It looks like the Barber Small Fry, Menatone Blue Collar or Zendrive all sound good with a strat, but heck, what do I know? I've never needed or wanted a drive pedal up to this point because I've always just cranked up my amps. But I'm looking to use one in church and I can't crank the amp there. 


As for symmetrical vs. asymmetrical, I'm assuming it's related to the diode clipping circuit? One thing that really gets my goat is how many tube amps contain diode clipping circuits. The drive sound you're hearing often has nothing to do with the tubes? Or only some of it? It seems absurd to put all that expense and effort into creating a "tube sound" and you're still getting the clipping from diodes.


Hey - cool research. Thanks for sharing!

Well, my conclusion for my thesis was that no analog circuit truly emulates Tube Distortion. It's the higher order odd harmonics that give Tube their sound. Shunted diodes.Overloaded Transistors. ICs. (I built circuits with any diodes I could find, including LEDs. I did them with Germanium and other Transistor I could find. I tried JRC 4558 and 3 or 4 other common op-amps...) Looking at F-T transforms you really see this empirically. These were compared with a simplified Ibanez Tube-King circuit running 12AU7 (as to get it to break up at lower volumes).


However, if you're looking for a good strat sound.. hm.. I'd look to the original master, Jimi. He used a Dallas Arbiter Fuzz Face. I have one of the re-issues in red with the GE transistors. Just to warn you this pedal is really really sensitive to input signal. You can use your Strat volume like a 3rd control. It has a very low input impedance. (It should be noted that Jimi had the Wah before the Fuzz. However I think people generally have it last in their chain now...) 

The problem with the Jimi sound is that it was also heavily coloured by cranked Marshall heads running through G12H equipped 4X12s.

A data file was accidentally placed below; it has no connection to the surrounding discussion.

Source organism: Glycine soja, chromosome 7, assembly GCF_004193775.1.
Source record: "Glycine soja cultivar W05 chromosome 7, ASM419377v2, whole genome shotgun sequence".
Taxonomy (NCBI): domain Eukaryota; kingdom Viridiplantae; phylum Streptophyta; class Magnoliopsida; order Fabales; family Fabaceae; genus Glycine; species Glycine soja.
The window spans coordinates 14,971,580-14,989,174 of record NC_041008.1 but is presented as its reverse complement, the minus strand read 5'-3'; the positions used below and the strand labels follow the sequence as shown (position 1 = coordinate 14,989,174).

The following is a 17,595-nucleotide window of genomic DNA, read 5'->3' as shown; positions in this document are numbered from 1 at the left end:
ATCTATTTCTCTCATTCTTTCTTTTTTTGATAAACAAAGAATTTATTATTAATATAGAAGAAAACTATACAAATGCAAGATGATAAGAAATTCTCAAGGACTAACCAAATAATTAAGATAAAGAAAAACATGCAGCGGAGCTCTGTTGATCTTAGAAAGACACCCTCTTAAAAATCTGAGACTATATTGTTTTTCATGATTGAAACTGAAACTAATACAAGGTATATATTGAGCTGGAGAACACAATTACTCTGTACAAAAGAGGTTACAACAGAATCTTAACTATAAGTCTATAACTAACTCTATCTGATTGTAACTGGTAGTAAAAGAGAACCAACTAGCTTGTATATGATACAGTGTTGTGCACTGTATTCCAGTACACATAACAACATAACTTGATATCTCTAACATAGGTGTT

However to a degree I agree with Wayne - if it's creamy smooth drive you want then the right fuzz with deliver in spades. Try a fuzz-face for sure, but also try a Dano Cool Cat fuzz - it's sounds surprisingly like my original 70s Coloursound Tonebender, and will do both overdrive and fuzz tones. It's also true bypass apparently - I have a lot of time for the Dano CC series pedals, and really like the transparent overdrive. Avoid the EH muff type fuzzes (except the double muff, which is muff 2 overdrives in 1 box) because they get really splattery and un-musical.


Like Jimi, I think I'd put the wah before the fuzz too (and never last in the chain - always first for me).

Wayne: I tend to agree with you conclusion on tubes vs. pedals. There is one guy who thinks he's done the "impossible":






He used to have language plastered all over the place saying "I've emulated tube amps perfectly". I don't see that so much anymore. But reading his article entitled "prejudice", I can't help but laugh that so many of his "innovations" are aimed at "emulating tubes" - from preamp to output.


Not only that, his amps are tasteless looking. And we know that affects tone.

My son has a nice fuzz pedal - Barber Trifecta. I like it a lot, but it's not the tone I'm after. It's just "too much" and not as well controlled as I'd like.

I feel like I'm getting further away from "sweet spot" of knowledge and experience. However sounds like you're still looking so maybe I'll make 3 more suggestions (YMMV):


#1 - Tech 21 XXL.  I have a friend who calls this great "church distortion".  He loves it. The times I've heard, it sounded great with a Strat and Twin. This is from the website: